The course is part of a Multi-City Program in cooperation with Utrecht Summer School and the Dutch University Institute for Art History in Florence.
The course will introduce Berlin’s outstanding art collections, with their wide range of masterpieces from late medieval times to the present day. We shall focus throughout on the particular circumstances that shaped the production and reception of German art, especially during the nineteenth and twentieth centuries. During this long period, the formation of a German nation state and the problematic notion of a German national identity became intimately connected to the question of a German style and artistic ‘expression’. A special focus will be given to the "Art of the two Germanys" between 1945 and 1989. We shall explore Germany’s vibrant art history by focusing on works by artists like Martin Schongauer and Albrecht Dürer, Caspar David Friedrich, Karl Friedrich Schinkel and Adolph Menzel, Ernst Ludwig Kirchner, Otto Dix, Joseph Beuys and Anselm Kiefer.
Field trips include the following museums and galleries in Berlin: Deutsches Historisches Museum, the Gemäldegalerie, the Museum of Photography, the Brücke Museum, the Nationalgalleries, and the Hamburger Bahnhof Museum.
In principle, the course is open to all students regardless of their field of study, but primarily it addresses art history students. An elementary knowledge of art and art history is advantageous, but not obligatory.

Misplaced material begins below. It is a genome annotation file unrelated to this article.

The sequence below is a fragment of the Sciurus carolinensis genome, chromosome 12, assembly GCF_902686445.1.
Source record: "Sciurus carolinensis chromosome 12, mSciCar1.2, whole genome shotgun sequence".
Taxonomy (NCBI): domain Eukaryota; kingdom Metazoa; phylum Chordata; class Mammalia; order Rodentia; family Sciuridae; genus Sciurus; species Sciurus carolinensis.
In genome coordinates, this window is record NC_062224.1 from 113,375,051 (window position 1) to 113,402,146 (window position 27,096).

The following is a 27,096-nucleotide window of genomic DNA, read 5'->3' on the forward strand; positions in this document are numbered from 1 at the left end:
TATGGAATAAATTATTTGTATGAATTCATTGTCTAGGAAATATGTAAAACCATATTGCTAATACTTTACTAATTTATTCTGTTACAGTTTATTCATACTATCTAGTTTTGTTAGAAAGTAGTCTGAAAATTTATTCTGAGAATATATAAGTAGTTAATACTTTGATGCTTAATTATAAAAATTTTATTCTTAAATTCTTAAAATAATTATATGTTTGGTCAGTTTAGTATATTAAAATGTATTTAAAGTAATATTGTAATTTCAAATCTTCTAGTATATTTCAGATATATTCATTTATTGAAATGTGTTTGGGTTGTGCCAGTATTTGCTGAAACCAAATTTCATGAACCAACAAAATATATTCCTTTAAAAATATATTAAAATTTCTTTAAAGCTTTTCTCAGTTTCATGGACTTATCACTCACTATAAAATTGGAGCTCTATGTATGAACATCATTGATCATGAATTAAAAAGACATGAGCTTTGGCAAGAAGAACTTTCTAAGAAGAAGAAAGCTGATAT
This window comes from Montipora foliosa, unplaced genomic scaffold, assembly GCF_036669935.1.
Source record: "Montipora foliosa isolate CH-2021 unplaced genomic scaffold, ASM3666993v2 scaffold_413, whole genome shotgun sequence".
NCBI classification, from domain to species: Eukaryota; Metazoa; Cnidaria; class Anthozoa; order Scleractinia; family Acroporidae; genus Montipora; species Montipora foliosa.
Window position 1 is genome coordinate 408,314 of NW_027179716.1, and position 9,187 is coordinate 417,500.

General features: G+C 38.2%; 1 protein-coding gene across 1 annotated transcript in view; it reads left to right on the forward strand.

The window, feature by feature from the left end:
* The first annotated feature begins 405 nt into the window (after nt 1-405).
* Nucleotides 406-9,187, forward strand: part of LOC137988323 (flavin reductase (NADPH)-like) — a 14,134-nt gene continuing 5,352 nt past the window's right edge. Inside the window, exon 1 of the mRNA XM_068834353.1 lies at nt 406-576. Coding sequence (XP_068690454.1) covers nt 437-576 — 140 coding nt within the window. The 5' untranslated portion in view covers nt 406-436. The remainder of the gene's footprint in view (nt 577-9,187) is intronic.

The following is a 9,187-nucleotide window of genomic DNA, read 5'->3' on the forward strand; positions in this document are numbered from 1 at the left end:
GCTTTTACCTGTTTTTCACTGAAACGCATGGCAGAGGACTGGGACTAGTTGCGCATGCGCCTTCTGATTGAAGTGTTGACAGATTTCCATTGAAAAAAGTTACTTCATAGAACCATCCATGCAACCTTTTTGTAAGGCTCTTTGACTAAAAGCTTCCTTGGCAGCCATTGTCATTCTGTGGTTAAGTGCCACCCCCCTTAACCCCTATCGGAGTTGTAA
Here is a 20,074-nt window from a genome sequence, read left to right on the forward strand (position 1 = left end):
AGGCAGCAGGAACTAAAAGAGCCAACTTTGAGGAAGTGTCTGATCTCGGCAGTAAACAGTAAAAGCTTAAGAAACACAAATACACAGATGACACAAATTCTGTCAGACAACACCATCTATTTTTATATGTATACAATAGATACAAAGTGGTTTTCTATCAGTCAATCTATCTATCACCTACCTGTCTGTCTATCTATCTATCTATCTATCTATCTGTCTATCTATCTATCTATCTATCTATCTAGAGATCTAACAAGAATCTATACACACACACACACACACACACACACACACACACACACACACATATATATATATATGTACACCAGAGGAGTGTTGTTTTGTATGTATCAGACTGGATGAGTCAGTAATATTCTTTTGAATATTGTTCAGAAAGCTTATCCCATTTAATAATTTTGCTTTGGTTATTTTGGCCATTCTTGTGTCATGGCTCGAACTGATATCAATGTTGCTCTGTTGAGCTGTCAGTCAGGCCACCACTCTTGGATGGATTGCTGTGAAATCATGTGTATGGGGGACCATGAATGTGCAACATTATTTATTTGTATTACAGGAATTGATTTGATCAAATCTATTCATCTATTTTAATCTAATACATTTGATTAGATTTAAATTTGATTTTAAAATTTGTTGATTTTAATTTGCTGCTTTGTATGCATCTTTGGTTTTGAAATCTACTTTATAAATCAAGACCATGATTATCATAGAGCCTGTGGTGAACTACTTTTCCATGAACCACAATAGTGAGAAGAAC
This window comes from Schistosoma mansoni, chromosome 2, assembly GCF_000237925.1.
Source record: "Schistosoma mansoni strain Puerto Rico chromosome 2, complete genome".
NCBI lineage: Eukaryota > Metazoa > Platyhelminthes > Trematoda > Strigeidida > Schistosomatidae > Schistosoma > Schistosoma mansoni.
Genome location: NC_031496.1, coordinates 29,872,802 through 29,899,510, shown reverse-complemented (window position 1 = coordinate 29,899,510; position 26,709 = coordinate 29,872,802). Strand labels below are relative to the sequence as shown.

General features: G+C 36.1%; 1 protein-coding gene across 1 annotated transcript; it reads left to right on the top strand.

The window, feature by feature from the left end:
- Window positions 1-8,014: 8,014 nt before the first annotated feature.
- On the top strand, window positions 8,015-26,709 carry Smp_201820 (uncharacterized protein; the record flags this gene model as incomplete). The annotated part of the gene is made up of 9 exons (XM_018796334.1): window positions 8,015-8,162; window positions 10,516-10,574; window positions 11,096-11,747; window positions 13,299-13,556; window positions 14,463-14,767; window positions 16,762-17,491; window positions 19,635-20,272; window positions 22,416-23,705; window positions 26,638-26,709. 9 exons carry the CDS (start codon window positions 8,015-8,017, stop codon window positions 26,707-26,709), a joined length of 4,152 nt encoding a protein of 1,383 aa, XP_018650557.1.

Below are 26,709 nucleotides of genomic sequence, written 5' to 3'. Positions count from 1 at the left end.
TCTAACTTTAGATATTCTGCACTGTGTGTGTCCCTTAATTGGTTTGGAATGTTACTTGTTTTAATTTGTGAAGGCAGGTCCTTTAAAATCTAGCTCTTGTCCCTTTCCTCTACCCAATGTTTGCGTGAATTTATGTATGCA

Regular attendance & active participation, mid-term and final exam
A course reader will be provided.
The course is part of a Multi-City Program in cooperation with Utrecht Summer School and Royal Netherlands Institute Rome.
This course provides an overview of the political, socio-economic, and cultural developments that shaped Europe in the long 20th century. Many deeply impacting developments occurred over the course of the 20th century: Two World Wars were fought, the birth of the European Union and the fall of Communism, just to name a few. Being such a crucial city in Europe’s history in the 20th century, Berlin is the most logical location for this course. Special emphasis will also be given to Germany's role in the middle of the continent and to the historical origins of the European Union and its present state. The city of Berlin, with all its tangible historical remains, will be dealt with as a city of former crisis with great promises for a better future.
In this course we will try to identify the democratic values that have shaped the rebirth of Europe and discuss the challenges with which present-day Europe is faced. The course will reflect on Europe's place in the global, multi-polar world of the 21st century.
Several excursions will be organised in which you will visit some key historic sites in the city.
The course is open to undergraduate students from different fields of study with an interest in culture, society and politics.
The course requires a minimum language proficiency of B2 in English. A general background in the social sciences may help, but no specific expertise is required.
Students must attend classes, actively engage in class discussions, and regularly contribute ideas to the class to successfully complete this course.
The reading material for the course will be provided.